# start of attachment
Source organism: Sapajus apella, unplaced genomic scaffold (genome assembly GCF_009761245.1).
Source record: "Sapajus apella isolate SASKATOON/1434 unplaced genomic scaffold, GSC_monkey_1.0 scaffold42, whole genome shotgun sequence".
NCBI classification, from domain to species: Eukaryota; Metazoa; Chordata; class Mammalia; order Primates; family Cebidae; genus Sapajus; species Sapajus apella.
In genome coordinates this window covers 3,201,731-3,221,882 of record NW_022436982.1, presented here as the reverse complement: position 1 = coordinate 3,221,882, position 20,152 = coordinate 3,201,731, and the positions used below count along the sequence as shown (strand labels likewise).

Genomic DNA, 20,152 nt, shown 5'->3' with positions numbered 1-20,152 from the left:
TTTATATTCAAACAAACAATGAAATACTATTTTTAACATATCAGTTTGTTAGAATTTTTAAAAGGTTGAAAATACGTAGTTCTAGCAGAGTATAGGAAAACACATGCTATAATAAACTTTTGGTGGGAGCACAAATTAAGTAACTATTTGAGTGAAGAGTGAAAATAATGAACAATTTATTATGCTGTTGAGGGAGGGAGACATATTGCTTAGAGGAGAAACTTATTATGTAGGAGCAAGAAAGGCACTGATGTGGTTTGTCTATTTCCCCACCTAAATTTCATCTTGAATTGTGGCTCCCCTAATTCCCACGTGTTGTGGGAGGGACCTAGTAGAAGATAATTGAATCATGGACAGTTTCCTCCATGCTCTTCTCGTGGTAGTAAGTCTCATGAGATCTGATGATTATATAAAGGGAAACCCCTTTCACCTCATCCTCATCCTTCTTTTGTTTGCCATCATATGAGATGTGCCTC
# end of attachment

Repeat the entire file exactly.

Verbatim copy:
Source organism: Sapajus apella, unplaced genomic scaffold (genome assembly GCF_009761245.1).
Source record: "Sapajus apella isolate SASKATOON/1434 unplaced genomic scaffold, GSC_monkey_1.0 scaffold42, whole genome shotgun sequence".
NCBI classification, from domain to species: Eukaryota; Metazoa; Chordata; class Mammalia; order Primates; family Cebidae; genus Sapajus; species Sapajus apella.
In genome coordinates this window covers 3,201,731-3,221,882 of record NW_022436982.1, presented here as the reverse complement: position 1 = coordinate 3,221,882, position 20,152 = coordinate 3,201,731, and the positions used below count along the sequence as shown (strand labels likewise).

Genomic DNA, 20,152 nt, shown 5'->3' with positions numbered 1-20,152 from the left:
TTTATATTCAAACAAACAATGAAATACTATTTTTAACATATCAGTTTGTTAGAATTTTTAAAAGGTTGAAAATACGTAGTTCTAGCAGAGTATAGGAAAACACATGCTATAATAAACTTTTGGTGGGAGCACAAATTAAGTAACTATTTGAGTGAAGAGTGAAAATAATGAACAATTTATTATGCTGTTGAGGGAGGGAGACATATTGCTTAGAGGAGAAACTTATTATGTAGGAGCAAGAAAGGCACTGATGTGGTTTGTCTATTTCCCCACCTAAATTTCATCTTGAATTGTGGCTCCCCTAATTCCCACGTGTTGTGGGAGGGACCTAGTAGAAGATAATTGAATCATGGACAGTTTCCTCCATGCTCTTCTCGTGGTAGTAAGTCTCATGAGATCTGATGATTATATAAAGGGAAACCCCTTTCACCTCATCCTCATCCTTCTTTTGTTTGCCATCATATGAGATGTGCCTC